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Trump counter-message gains popularity

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Vanessa Bowen wants to highlight Native pride, ‘hózhó’

Former Gallup resident Vanessa Bowen did what she felt was necessary to counter what she said was a hateful political message put out by Republican presidential nominee Donald J. Trump.

A few months ago, Native-born Bowen began creating hats bearing the words “Make America Native Again.” The words are a take on Trump’s campaign slogan, “Make America Great Again,” but they’re also inspired by Native American history and values.

“I was terrified of what our country would become if Trump was to be elected president,” Bowen, a Gallup native and former marketing and event coordinator at the city’s Business Improvement District, said.

She said Trump’s racist and anti-immigrant remarks inspired the hat’s creation.

“The hat’s meaning is more focused on the Indigenous values that Native people share: matriarchy, sustainability, strong community, the Seventh Generation Principle (how decisions impact descendants) and the Navajo belief of living in hózhó (beauty, order, harmony and balance in Navajo culture).”

Bowen said these values, which are “quite the opposite of [Donald Trump’s] rhetoric,” should be upheld by the country as a whole.

Trump has publicly called Mexicans “rapists.” He’s also accused them of bringing illegal drugs over the border and into the United States.

He’s called women “bimbos,” and referred to Sen. Elizabeth Warren, D-Massachusetts, who is part Native American, as “Pocahontas.”

“I am Diné – a proud member of the Navajo Nation,” Bowen said. “I am not a racist.”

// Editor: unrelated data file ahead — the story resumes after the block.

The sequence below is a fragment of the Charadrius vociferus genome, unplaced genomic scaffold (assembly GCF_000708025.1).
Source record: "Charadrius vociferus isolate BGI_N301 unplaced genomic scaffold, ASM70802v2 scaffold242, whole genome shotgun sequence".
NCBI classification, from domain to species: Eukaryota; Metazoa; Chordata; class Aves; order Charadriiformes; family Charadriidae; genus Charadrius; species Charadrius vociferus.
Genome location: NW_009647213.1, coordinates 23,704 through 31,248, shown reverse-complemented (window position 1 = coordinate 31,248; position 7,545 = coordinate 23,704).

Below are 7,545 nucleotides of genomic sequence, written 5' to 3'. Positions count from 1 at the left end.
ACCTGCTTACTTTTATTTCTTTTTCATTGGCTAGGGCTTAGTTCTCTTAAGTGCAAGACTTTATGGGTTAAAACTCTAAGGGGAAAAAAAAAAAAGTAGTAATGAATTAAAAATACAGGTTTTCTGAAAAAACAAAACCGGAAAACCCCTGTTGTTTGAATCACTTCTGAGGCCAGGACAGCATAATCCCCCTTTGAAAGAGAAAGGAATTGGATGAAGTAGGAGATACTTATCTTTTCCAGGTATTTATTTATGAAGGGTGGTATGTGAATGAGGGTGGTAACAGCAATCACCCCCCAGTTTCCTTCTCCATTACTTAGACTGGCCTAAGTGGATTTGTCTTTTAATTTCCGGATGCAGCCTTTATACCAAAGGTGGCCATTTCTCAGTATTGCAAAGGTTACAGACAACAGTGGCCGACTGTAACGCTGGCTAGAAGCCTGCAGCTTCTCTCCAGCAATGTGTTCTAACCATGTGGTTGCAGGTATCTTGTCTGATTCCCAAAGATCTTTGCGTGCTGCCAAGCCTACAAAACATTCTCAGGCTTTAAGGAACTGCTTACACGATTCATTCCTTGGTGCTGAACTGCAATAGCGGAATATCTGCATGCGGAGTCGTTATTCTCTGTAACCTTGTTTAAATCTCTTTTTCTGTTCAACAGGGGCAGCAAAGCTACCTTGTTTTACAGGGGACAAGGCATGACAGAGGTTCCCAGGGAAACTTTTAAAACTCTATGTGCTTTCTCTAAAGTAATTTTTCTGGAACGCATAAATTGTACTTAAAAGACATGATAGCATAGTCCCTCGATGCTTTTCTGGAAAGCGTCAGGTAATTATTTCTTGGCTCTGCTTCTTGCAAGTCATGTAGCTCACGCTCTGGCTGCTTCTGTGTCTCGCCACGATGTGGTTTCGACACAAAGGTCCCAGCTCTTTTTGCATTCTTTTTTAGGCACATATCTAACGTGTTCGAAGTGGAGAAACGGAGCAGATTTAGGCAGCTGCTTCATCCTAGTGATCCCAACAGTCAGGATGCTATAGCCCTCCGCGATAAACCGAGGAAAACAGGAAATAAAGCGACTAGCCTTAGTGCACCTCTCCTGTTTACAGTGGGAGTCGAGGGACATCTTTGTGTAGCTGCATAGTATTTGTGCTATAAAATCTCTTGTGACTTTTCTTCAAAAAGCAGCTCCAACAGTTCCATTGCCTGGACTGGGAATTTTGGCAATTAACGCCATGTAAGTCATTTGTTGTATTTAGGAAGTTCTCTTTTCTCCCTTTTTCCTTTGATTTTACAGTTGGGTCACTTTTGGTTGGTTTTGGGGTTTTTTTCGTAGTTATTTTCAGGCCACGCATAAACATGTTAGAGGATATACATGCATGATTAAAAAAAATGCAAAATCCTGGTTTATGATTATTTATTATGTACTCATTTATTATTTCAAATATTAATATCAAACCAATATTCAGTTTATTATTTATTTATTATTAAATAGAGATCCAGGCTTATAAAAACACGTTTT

Bowen studied at Fort Lewis College, in Durango, Colo., and now lives and works in Albuquerque as a web and graphic designer.

A self-proclaimed political activist, Bowen said, “I advocate for marginalized people with a focus on Indigenous rights. They say dissent is patriotic, so educating and protesting are my ways of being patriotic.”

As far as Bowen’s political identity goes, “I am a Democratic Socialist due to my political stance. It truly is in direct opposition to the current Republican’s ideals,” she said.

Over the past few months, her hat has been featured on CNN, ABC News, and KOAT Action 7 News of Albuquerque, as well as in national publications like Black Enterprise.

The hat costs $30, with Limited-edition hats selling for $40. To date, Bowen said she’s sold more than 500 ‘Make America Native Again’ hats to folks as far away as Australia.

Bowen also has jackets and sweaters on back-order due to popularity.

Soon, she plans to sell the hats, and other paraphernalia, at the Downtown Conference Center on Coal Avenue in Gallup.

“I think it’s something that has a very interesting concept to it,” Knifewing Segura, CEO of the DCC at 204 W. Coal Ave., said. “I plan to sell them here.”

Meanwhile, Trump and Democratic challenger Hillary Clinton and Libertarian candidate Gary Johnson, a former New Mexico governor, are set to square off in the first of four televised debates on Sept. 26 at Hofstra University on Long Island, N.Y. The general election is Nov. 8.

Bowen said she’s received all kinds of feedback on the “Make America Native Again” message, including the negative. She said she receives stereotypical remarks about Native Americans, some of which suggest that oppressed people should just get over their traumatic history. The positive feedback, though, congratulates Bowen on turning Trump’s message against itself.

“I don’t like the message that [Trump] preaches, and I find him to be a bigot,” Bowen said. “Trump’s racist, misogynistic, and hateful rhetoric was the catalyst to create the [Make America Native Again] hat.”

To purchase Bowen’s merchandise, visit bowencreative.co/shop.

By Bernie Dotson
Sun Correspondent


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